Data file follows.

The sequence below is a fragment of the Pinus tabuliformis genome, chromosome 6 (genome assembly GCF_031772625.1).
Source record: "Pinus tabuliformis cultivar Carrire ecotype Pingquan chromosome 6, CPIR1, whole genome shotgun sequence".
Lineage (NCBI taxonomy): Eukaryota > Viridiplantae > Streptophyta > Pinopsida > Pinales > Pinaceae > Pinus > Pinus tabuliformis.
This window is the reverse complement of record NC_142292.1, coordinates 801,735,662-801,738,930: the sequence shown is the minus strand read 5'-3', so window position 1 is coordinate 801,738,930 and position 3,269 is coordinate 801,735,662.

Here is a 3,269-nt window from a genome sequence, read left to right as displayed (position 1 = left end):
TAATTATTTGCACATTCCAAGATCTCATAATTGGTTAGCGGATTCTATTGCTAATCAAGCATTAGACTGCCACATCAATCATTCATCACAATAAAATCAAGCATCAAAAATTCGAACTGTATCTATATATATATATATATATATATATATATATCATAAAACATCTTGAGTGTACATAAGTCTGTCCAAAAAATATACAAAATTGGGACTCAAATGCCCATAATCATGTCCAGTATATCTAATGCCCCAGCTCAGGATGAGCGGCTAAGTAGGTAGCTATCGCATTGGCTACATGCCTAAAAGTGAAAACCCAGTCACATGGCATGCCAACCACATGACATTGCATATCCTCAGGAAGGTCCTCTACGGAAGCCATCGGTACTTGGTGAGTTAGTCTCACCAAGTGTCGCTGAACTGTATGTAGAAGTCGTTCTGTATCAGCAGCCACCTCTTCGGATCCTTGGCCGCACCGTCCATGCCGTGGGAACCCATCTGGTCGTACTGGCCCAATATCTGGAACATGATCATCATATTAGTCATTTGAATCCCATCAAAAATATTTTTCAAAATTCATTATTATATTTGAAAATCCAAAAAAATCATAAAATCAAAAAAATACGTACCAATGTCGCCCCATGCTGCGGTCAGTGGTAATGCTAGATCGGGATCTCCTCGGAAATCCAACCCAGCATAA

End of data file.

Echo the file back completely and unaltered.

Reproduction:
The sequence below is a fragment of the Pinus tabuliformis genome, chromosome 6 (genome assembly GCF_031772625.1).
Source record: "Pinus tabuliformis cultivar Carrire ecotype Pingquan chromosome 6, CPIR1, whole genome shotgun sequence".
Lineage (NCBI taxonomy): Eukaryota > Viridiplantae > Streptophyta > Pinopsida > Pinales > Pinaceae > Pinus > Pinus tabuliformis.
This window is the reverse complement of record NC_142292.1, coordinates 801,735,662-801,738,930: the sequence shown is the minus strand read 5'-3', so window position 1 is coordinate 801,738,930 and position 3,269 is coordinate 801,735,662.

Here is a 3,269-nt window from a genome sequence, read left to right as displayed (position 1 = left end):
TAATTATTTGCACATTCCAAGATCTCATAATTGGTTAGCGGATTCTATTGCTAATCAAGCATTAGACTGCCACATCAATCATTCATCACAATAAAATCAAGCATCAAAAATTCGAACTGTATCTATATATATATATATATATATATATATATATCATAAAACATCTTGAGTGTACATAAGTCTGTCCAAAAAATATACAAAATTGGGACTCAAATGCCCATAATCATGTCCAGTATATCTAATGCCCCAGCTCAGGATGAGCGGCTAAGTAGGTAGCTATCGCATTGGCTACATGCCTAAAAGTGAAAACCCAGTCACATGGCATGCCAACCACATGACATTGCATATCCTCAGGAAGGTCCTCTACGGAAGCCATCGGTACTTGGTGAGTTAGTCTCACCAAGTGTCGCTGAACTGTATGTAGAAGTCGTTCTGTATCAGCAGCCACCTCTTCGGATCCTTGGCCGCACCGTCCATGCCGTGGGAACCCATCTGGTCGTACTGGCCCAATATCTGGAACATGATCATCATATTAGTCATTTGAATCCCATCAAAAATATTTTTCAAAATTCATTATTATATTTGAAAATCCAAAAAAATCATAAAATCAAAAAAATACGTACCAATGTCGCCCCATGCTGCGGTCAGTGGTAATGCTAGATCGGGATCTCCTCGGAAATCCAACCCAGCATAA